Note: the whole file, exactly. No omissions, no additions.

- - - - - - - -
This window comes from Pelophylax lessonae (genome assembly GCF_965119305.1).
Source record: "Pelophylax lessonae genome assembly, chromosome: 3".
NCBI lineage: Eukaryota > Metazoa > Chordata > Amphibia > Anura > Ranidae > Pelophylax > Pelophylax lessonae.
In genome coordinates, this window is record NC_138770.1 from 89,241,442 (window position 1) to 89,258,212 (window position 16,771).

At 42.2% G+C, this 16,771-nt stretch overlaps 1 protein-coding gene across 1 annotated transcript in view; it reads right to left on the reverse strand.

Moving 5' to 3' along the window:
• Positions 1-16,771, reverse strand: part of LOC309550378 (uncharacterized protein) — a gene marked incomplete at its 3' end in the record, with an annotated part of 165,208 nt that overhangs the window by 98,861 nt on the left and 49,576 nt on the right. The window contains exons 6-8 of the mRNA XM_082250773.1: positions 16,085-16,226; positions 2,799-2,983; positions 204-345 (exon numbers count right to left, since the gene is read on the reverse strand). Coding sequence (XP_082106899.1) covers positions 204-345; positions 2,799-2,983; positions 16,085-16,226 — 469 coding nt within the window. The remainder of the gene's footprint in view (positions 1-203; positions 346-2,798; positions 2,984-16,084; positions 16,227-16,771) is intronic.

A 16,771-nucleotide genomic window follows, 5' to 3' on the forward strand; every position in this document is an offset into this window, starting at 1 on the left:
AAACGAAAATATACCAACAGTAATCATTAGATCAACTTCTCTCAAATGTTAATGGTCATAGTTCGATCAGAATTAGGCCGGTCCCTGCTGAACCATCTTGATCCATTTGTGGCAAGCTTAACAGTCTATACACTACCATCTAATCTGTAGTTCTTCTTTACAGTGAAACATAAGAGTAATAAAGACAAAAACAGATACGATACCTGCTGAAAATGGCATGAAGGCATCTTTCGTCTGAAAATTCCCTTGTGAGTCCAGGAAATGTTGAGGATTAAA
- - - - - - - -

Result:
This window comes from Pelophylax lessonae (genome assembly GCF_965119305.1).
Source record: "Pelophylax lessonae genome assembly, chromosome: 3".
NCBI lineage: Eukaryota > Metazoa > Chordata > Amphibia > Anura > Ranidae > Pelophylax > Pelophylax lessonae.
In genome coordinates, this window is record NC_138770.1 from 89,241,442 (window position 1) to 89,258,212 (window position 16,771).

At 42.2% G+C, this 16,771-nt stretch overlaps 1 protein-coding gene across 1 annotated transcript in view; it reads right to left on the reverse strand.

Moving 5' to 3' along the window:
• Positions 1-16,771, reverse strand: part of LOC309550378 (uncharacterized protein) — a gene marked incomplete at its 3' end in the record, with an annotated part of 165,208 nt that overhangs the window by 98,861 nt on the left and 49,576 nt on the right. The window contains exons 6-8 of the mRNA XM_082250773.1: positions 16,085-16,226; positions 2,799-2,983; positions 204-345 (exon numbers count right to left, since the gene is read on the reverse strand). Coding sequence (XP_082106899.1) covers positions 204-345; positions 2,799-2,983; positions 16,085-16,226 — 469 coding nt within the window. The remainder of the gene's footprint in view (positions 1-203; positions 346-2,798; positions 2,984-16,084; positions 16,227-16,771) is intronic.

A 16,771-nucleotide genomic window follows, 5' to 3' on the forward strand; every position in this document is an offset into this window, starting at 1 on the left:
AAACGAAAATATACCAACAGTAATCATTAGATCAACTTCTCTCAAATGTTAATGGTCATAGTTCGATCAGAATTAGGCCGGTCCCTGCTGAACCATCTTGATCCATTTGTGGCAAGCTTAACAGTCTATACACTACCATCTAATCTGTAGTTCTTCTTTACAGTGAAACATAAGAGTAATAAAGACAAAAACAGATACGATACCTGCTGAAAATGGCATGAAGGCATCTTTCGTCTGAAAATTCCCTTGTGAGTCCAGGAAATGTTGAGGATTAAA